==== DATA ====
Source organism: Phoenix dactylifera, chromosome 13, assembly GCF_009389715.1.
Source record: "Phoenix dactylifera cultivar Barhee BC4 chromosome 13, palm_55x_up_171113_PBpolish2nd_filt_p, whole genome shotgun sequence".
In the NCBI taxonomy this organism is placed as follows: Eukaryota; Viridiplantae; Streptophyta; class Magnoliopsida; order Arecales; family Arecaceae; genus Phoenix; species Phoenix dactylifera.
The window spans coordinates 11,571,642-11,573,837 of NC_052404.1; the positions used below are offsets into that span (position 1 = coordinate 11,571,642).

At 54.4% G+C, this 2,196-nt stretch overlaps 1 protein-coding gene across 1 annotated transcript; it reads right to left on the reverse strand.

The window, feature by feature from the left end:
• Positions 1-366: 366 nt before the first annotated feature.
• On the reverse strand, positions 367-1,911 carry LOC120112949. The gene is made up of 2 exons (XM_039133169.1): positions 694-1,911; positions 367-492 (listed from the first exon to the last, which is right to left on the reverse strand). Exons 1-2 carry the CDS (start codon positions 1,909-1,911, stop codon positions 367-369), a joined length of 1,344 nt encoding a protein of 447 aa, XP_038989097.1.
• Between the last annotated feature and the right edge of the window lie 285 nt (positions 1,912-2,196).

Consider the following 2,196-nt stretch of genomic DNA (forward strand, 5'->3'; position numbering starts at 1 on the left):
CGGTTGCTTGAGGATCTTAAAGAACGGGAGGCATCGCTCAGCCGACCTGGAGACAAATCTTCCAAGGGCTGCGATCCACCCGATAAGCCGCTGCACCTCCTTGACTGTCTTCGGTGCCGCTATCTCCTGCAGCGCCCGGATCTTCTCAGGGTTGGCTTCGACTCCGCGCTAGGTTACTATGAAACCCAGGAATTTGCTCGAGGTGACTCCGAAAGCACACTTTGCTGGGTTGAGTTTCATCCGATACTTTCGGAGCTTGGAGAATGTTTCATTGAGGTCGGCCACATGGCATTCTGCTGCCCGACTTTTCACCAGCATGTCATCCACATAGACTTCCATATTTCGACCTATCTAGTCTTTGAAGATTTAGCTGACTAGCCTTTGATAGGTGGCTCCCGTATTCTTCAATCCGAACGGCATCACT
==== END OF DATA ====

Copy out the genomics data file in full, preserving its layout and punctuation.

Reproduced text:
Source organism: Phoenix dactylifera, chromosome 13, assembly GCF_009389715.1.
Source record: "Phoenix dactylifera cultivar Barhee BC4 chromosome 13, palm_55x_up_171113_PBpolish2nd_filt_p, whole genome shotgun sequence".
In the NCBI taxonomy this organism is placed as follows: Eukaryota; Viridiplantae; Streptophyta; class Magnoliopsida; order Arecales; family Arecaceae; genus Phoenix; species Phoenix dactylifera.
The window spans coordinates 11,571,642-11,573,837 of NC_052404.1; the positions used below are offsets into that span (position 1 = coordinate 11,571,642).

At 54.4% G+C, this 2,196-nt stretch overlaps 1 protein-coding gene across 1 annotated transcript; it reads right to left on the reverse strand.

The window, feature by feature from the left end:
• Positions 1-366: 366 nt before the first annotated feature.
• On the reverse strand, positions 367-1,911 carry LOC120112949. The gene is made up of 2 exons (XM_039133169.1): positions 694-1,911; positions 367-492 (listed from the first exon to the last, which is right to left on the reverse strand). Exons 1-2 carry the CDS (start codon positions 1,909-1,911, stop codon positions 367-369), a joined length of 1,344 nt encoding a protein of 447 aa, XP_038989097.1.
• Between the last annotated feature and the right edge of the window lie 285 nt (positions 1,912-2,196).

Consider the following 2,196-nt stretch of genomic DNA (forward strand, 5'->3'; position numbering starts at 1 on the left):
CGGTTGCTTGAGGATCTTAAAGAACGGGAGGCATCGCTCAGCCGACCTGGAGACAAATCTTCCAAGGGCTGCGATCCACCCGATAAGCCGCTGCACCTCCTTGACTGTCTTCGGTGCCGCTATCTCCTGCAGCGCCCGGATCTTCTCAGGGTTGGCTTCGACTCCGCGCTAGGTTACTATGAAACCCAGGAATTTGCTCGAGGTGACTCCGAAAGCACACTTTGCTGGGTTGAGTTTCATCCGATACTTTCGGAGCTTGGAGAATGTTTCATTGAGGTCGGCCACATGGCATTCTGCTGCCCGACTTTTCACCAGCATGTCATCCACATAGACTTCCATATTTCGACCTATCTAGTCTTTGAAGATTTAGCTGACTAGCCTTTGATAGGTGGCTCCCGTATTCTTCAATCCGAACGGCATCACT